For decades, Americans have turned to Macy's during the holiday season for a dependable dose of Christmas cheer, either by shopping amidst the yuletide decorations at the landmark Herald Square department store or by soaking in the pageant and spectacle of the annual Thanksgiving Day parade.
This year, however, Macy's will not concentrate its festive efforts solely at the corner 34th and Broadway. It will be exporting cheer across the nation.
The retail giant has engaged its creative team to conjure a stage musical called Yes, Virginia The Musical, based, in part, on the 2009, Macy's-produced animated television special "Yes, Virginia." Both the stage show and TV special were inspired by the famous 1897 New York Sun editorial which answered a letter written by 8-year-old Virginia O'Hanlon, who wrote to the newspaper asking if there is a Santa Claus.
As Christmas is the season of giving, the new show is being provided free of royalties to schools nationwide. The application period for interested schools ended on Sept. 13. More than 50 institutions applied. Productions will be mounted this December in every time zone, from Hawaii to Utah to Kentucky to Florida. Macy's is helping the schools stage the hour-long, 12-song show in several ways. It will offer a $1,000 grant to support each production to help defray scenic and costuming expenses. Also, beginning in late September, participants will be able to access a digital toolkit that will include a full, interactive script; piano and vocal scores; downloadable orchestral and vocal performance tracks; and character summaries.
Unlike most musicals, Yes, Virginia, which has music by Wesley Whatley and book and lyrics by William Schermerhorn, came together quickly. The team wrote the show in the early months of this year, and workshopped it at Stagedoor Manor Performing Arts Training Center last summer. "It's been a whirlwind," said Schermerhorn.
"We were looking for a new show to do," said Schermerhorn. "We thought, 'How do we top Miracle on 34th Street?'" Then they watched the 2009 animated "Virginia" special, which retold a story as familiar to Americans as is the "34th Street" yarn. (The writing team had nothing to do with the cartoon's creation; the new show was instead the effort of Macy's marketing and Broadway branch.)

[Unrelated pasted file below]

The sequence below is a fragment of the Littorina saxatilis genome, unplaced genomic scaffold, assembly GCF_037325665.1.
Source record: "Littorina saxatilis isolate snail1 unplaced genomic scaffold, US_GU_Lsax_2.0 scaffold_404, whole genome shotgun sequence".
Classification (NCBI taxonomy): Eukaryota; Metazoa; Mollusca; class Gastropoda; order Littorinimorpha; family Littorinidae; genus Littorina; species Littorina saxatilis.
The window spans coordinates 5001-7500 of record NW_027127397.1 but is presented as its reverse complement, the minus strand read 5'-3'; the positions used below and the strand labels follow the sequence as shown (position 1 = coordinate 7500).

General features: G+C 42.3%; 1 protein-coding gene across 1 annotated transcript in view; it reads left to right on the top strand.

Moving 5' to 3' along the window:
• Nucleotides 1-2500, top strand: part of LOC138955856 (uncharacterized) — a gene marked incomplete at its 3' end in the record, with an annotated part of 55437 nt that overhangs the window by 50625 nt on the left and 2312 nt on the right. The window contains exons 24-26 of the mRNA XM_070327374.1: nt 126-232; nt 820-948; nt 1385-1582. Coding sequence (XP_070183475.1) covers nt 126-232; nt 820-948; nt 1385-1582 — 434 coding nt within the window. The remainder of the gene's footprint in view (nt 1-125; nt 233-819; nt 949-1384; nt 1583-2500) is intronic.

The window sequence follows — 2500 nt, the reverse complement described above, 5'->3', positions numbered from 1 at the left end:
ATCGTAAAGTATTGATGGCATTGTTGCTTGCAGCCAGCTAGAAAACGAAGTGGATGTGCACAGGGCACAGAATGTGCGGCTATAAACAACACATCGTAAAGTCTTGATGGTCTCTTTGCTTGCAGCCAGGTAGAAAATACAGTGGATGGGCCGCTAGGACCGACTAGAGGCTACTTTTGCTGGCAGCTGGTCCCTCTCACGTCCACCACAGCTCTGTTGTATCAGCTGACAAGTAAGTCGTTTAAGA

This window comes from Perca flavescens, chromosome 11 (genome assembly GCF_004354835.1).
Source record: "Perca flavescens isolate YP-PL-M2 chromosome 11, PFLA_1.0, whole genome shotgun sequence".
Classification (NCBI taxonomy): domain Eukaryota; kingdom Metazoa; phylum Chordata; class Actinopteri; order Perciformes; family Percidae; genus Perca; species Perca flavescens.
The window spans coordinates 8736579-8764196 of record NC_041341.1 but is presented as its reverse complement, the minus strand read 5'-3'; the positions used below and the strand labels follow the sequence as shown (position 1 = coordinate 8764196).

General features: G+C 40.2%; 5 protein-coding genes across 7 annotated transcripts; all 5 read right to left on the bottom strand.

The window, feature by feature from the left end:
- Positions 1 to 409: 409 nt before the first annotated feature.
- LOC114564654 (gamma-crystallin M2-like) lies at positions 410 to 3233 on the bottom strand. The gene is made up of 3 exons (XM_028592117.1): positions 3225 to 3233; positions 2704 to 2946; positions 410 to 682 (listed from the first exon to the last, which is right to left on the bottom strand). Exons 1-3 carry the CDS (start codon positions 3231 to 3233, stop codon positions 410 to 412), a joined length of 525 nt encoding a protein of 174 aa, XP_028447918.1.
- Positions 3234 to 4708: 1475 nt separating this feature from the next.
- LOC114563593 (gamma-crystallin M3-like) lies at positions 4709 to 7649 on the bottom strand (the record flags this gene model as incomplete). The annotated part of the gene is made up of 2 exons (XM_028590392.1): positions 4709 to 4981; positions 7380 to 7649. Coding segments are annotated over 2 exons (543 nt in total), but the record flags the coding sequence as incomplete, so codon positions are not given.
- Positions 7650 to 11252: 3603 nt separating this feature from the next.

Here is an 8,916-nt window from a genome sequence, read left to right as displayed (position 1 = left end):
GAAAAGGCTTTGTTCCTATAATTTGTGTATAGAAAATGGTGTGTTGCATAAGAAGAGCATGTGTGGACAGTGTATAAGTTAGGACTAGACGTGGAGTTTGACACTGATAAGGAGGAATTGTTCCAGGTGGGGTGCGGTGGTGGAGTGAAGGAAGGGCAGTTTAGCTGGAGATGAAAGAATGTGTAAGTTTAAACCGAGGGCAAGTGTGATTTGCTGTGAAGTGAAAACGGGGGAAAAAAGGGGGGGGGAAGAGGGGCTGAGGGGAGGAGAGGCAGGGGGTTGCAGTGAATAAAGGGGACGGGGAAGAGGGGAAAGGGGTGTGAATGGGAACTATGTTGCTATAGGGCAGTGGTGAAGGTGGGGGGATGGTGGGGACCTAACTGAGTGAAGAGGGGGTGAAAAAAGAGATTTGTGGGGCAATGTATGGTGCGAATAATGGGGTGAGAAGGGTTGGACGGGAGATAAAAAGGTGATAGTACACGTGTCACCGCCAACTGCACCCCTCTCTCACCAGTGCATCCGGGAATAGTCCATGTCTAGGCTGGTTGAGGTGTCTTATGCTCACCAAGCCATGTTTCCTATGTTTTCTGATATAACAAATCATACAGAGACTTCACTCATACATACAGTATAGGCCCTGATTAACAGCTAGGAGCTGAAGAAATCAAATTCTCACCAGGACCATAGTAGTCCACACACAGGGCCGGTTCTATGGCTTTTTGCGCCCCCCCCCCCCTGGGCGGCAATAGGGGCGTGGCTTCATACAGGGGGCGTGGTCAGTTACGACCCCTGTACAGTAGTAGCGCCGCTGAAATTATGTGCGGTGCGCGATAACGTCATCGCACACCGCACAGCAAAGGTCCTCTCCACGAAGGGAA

"We watched it and thought, 'This has to have songs,'" said Whatley. Echoed Schermerhorn, "It should have been a musical to begin with."
Around the same time, Macy's advertising firm was pitching to store brass the idea that Virginia should be converted into a stage production. "It was like fate getting together," said Schermerhorn.
The musical is designed so that it's a good fit for any school's arts program. "Some schools have chorus programs," explained Whatley. "Some had very advanced theatre programs. We tried to create a piece that could translate easily based on the program in the school that does it." Cast-size, too, is flexible. The show required roughly 20 actors. But, said Schermerhorn, "I've heard in some places it will be as many as 60 people on stage."
And why, you might ask, should Macy's — which already gets plenty of business and publicity during the holiday season — wish to embark on such a seemingly altruistic project? Well, according to Martine Reardon, chief marketing officer for Macy's, "This school musical program is another way for Macy's to entertain our customers, allowing us to share this beloved story with even more families this year, spreading the 'Believe' philosophy and giving our support to the performing arts in communities nationwide."
Schermerhorn added, "I think it's wonderful that Macy's is able to contribute to the arts. It's a personal vision that both Wesley and I share, about how important it is to give back to the schools, and teach kids what it's like to be on stage."
For more information, visit yesvirginiamusical.com.